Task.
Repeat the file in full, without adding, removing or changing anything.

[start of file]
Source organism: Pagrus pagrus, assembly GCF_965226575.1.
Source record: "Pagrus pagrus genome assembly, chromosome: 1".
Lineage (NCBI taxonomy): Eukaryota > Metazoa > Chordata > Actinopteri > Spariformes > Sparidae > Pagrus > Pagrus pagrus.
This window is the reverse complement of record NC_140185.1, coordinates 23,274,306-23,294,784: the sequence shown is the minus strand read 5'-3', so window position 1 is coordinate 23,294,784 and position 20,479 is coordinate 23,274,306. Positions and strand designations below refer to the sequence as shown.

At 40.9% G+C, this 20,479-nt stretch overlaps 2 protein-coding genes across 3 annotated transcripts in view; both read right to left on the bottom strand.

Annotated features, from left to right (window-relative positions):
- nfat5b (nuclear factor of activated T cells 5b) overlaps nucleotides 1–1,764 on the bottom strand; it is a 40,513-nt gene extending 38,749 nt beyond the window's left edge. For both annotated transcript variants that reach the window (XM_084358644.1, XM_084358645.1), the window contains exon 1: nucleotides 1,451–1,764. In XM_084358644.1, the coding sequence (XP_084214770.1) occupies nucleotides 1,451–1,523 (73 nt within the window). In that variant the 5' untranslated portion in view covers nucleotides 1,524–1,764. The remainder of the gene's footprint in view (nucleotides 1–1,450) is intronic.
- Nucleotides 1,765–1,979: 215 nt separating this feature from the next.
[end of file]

Source organism: Pagrus pagrus, assembly GCF_965226575.1.
Source record: "Pagrus pagrus genome assembly, chromosome: 1".
Lineage (NCBI taxonomy): Eukaryota > Metazoa > Chordata > Actinopteri > Spariformes > Sparidae > Pagrus > Pagrus pagrus.
This window is the reverse complement of record NC_140185.1, coordinates 23,274,306-23,294,784: the sequence shown is the minus strand read 5'-3', so window position 1 is coordinate 23,294,784 and position 20,479 is coordinate 23,274,306. Positions and strand designations below refer to the sequence as shown.

At 40.9% G+C, this 20,479-nt stretch overlaps 2 protein-coding genes across 3 annotated transcripts in view; both read right to left on the bottom strand.

Annotated features, from left to right (window-relative positions):
- nfat5b (nuclear factor of activated T cells 5b) overlaps nucleotides 1–1,764 on the bottom strand; it is a 40,513-nt gene extending 38,749 nt beyond the window's left edge. For both annotated transcript variants that reach the window (XM_084358644.1, XM_084358645.1), the window contains exon 1: nucleotides 1,451–1,764. In XM_084358644.1, the coding sequence (XP_084214770.1) occupies nucleotides 1,451–1,523 (73 nt within the window). In that variant the 5' untranslated portion in view covers nucleotides 1,524–1,764. The remainder of the gene's footprint in view (nucleotides 1–1,450) is intronic.
- Nucleotides 1,765–1,979: 215 nt separating this feature from the next.